You’d likely know if you swallowed something you weren’t supposed to. But then again, you might not: Adults have been known to accidentally ingest stray fish bones from a salmon dinner or a wire barbecue brush bristle that gets stuck to the grill and embedded in a burger. That foreign body in your stomach can lead to nausea, vomiting, and abdominal pain.
More common, however, is intentional swallowing of non-food items, as a result of a psychiatric condition or substance abuse disorder.
Sudden right-side abdominal pain after a meal of greasy or fatty food is a classic description of a gallbladder attack. The pain usually strikes when hard particles, called gallstones, block ducts that carry bile (which aids digestion). Occasionally, though, people with gallbladder problems just have nausea, Dr. Raymond says.
Whether it’s pain or nausea that’s bothering you, don’t assume you’re “out of the woods” if stones don’t show up on an ultrasound, she adds. Other imaging tests can assess gallbladder function, which may reveal trouble with your bile-storing organ. Sometimes, she says, “we discover that it’s inflamed and thick and ugly.” If gallstones aren’t causing that queasiness, inflammation, infection, excessive alcohol consumption, or even a tumor may be to blame.
Cyclical vomting syndrome
This scary syndrome, which is more common among children but affects adults too, causes sudden, repeated attacks of severe nausea and vomiting for no apparent reason. A single episode can last for hours or days.
“Mild nausea is not the way you would describe these people,” Dr. Raymond says. “They’re just laid low by this.”
While the cause is unclear, research reveals an association between cyclical vomiting syndrome and migraines–even simply a family history of the intense headaches. Patients are typically treated with migraine medicine.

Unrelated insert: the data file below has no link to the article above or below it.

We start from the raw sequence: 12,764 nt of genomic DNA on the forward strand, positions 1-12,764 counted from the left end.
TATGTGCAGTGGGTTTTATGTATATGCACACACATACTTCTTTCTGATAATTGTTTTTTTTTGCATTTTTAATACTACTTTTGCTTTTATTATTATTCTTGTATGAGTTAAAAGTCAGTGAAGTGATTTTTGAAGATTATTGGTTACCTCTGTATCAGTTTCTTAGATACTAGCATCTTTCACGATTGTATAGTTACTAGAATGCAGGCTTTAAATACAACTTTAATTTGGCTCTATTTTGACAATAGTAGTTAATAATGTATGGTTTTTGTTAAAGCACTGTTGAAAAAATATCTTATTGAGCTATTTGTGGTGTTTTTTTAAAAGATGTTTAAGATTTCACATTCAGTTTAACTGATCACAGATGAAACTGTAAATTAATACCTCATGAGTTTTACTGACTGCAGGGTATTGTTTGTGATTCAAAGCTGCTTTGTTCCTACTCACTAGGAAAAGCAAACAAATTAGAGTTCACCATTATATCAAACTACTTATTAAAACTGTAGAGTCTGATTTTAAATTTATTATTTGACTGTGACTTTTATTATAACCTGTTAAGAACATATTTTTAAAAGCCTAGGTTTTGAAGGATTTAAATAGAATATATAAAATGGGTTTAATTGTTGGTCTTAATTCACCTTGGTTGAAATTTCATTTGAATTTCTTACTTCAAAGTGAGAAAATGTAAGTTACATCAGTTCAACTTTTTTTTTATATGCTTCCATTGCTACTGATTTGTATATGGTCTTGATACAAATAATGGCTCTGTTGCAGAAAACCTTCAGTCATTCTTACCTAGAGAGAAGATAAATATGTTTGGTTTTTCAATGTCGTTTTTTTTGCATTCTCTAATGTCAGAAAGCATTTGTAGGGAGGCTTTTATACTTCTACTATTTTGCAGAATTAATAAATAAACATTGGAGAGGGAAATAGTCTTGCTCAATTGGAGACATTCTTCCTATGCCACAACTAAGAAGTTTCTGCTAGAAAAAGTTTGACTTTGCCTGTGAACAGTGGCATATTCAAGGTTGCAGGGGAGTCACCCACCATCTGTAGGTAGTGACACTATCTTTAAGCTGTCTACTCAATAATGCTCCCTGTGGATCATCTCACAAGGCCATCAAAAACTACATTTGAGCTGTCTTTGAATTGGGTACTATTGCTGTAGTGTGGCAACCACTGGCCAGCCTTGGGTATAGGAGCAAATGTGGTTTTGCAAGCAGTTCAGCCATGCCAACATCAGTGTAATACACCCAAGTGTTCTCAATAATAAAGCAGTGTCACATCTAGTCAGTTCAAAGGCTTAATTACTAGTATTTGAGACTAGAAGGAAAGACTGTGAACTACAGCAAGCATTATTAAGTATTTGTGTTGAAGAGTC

Pale and nauseous at the sight of blood? That uneasy feeling–and subsequent fainting–is vasovagal syncope, a brief loss of consciousness also called “passing out.”
Triggers such as pain, anxiety, prolonged standing, and straining to have a bowel movement can all lead to a sudden drop in heart rate and blood pressure. Before blacking out, people can feel lightheaded and queasy, and they may have heart palpitations. Other symptoms include a clammy or sweaty feeling, ringing in the ears, or blurred or tunnel vision.
This odd cascade of symptoms occurs when some trigger stimulates the vagus nerve, which controls involuntary body functions. “When it is over-stimulated, it can cause the feeling of nausea,” Dr. Beniaminovitz says.
Plenty of prescription and over-the-counter medications carry nausea as a side effect. These include oral bisphosphonates for osteoporosis and injectable diabetes medicines that control blood sugar by slowing digestion. Some blood pressure drugs, antidepressants, and antibiotics can also cause nausea. Talk to the prescribing doctor if you’re on any of these medications and experience queasiness.
OTC painkillers or supplements
Even common pain relievers like aspirin, ibuprofen, and naproxen, known as nonsteroidal anti-inflammatory drugs (NSAIDs), can cause nausea (as well as a risk of erosion of the lining of the stomach and bleeding.)
“In the time that they sit on the surface of the stomach, which is anywhere between a half-hour and an hour, they can cause significant irritation,” says doctor of pharmacy Patrick Meek, associate professor at the Albany College of Pharmacy and Health Sciences. Take them with food to avoid nausea, or look for “enteric-coated” versions that help protect the stomach.
Certain vitamins and supplements should also be taken with food to avoid queasiness. Iron and vitamin C in particular can upset your stomach. “They have a local irritating effect just because of the formulations, but as soon as they pass the stomach, those symptoms tend to subside,” Meek says.
Cannabinoid hyperemesis syndrome
Smoking marijuana, which some people do to relieve nausea, may have the opposite effect.
As marijuana has been legalized in more states, hospital emergency rooms have seen more and more cases of cannabinoid hyperemesis syndrome, a condition linked to medical or recreational pot use that causes bouts of severe nausea and vomiting. “You can get hospitalized for retching that’s so severe that you tear your esophagus,” Dr. Raymond says.
Scientists don’t yet know why this happens, but quitting cannabis seems to resolve symptoms in most patients, according to a 2016 case report.